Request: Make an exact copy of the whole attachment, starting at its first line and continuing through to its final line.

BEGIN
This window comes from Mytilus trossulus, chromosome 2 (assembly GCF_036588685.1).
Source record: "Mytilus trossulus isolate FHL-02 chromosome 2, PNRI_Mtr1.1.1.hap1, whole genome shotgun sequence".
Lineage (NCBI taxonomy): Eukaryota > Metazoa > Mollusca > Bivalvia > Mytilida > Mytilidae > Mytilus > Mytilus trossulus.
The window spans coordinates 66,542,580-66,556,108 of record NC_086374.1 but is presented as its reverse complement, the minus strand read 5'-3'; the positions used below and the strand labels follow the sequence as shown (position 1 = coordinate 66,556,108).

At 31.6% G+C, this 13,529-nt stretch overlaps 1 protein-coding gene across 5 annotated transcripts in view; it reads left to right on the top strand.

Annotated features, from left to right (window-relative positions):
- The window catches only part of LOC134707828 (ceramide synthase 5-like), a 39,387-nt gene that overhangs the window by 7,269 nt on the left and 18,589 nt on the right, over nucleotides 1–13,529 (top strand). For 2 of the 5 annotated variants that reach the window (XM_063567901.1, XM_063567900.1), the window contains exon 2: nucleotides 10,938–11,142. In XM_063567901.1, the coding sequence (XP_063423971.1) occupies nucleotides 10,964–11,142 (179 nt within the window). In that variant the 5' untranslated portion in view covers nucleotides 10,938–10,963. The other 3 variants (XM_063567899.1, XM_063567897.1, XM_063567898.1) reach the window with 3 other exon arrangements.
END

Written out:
This window comes from Mytilus trossulus, chromosome 2 (assembly GCF_036588685.1).
Source record: "Mytilus trossulus isolate FHL-02 chromosome 2, PNRI_Mtr1.1.1.hap1, whole genome shotgun sequence".
Lineage (NCBI taxonomy): Eukaryota > Metazoa > Mollusca > Bivalvia > Mytilida > Mytilidae > Mytilus > Mytilus trossulus.
The window spans coordinates 66,542,580-66,556,108 of record NC_086374.1 but is presented as its reverse complement, the minus strand read 5'-3'; the positions used below and the strand labels follow the sequence as shown (position 1 = coordinate 66,556,108).

At 31.6% G+C, this 13,529-nt stretch overlaps 1 protein-coding gene across 5 annotated transcripts in view; it reads left to right on the top strand.

Annotated features, from left to right (window-relative positions):
- The window catches only part of LOC134707828 (ceramide synthase 5-like), a 39,387-nt gene that overhangs the window by 7,269 nt on the left and 18,589 nt on the right, over nucleotides 1–13,529 (top strand). For 2 of the 5 annotated variants that reach the window (XM_063567901.1, XM_063567900.1), the window contains exon 2: nucleotides 10,938–11,142. In XM_063567901.1, the coding sequence (XP_063423971.1) occupies nucleotides 10,964–11,142 (179 nt within the window). In that variant the 5' untranslated portion in view covers nucleotides 10,938–10,963. The other 3 variants (XM_063567899.1, XM_063567897.1, XM_063567898.1) reach the window with 3 other exon arrangements.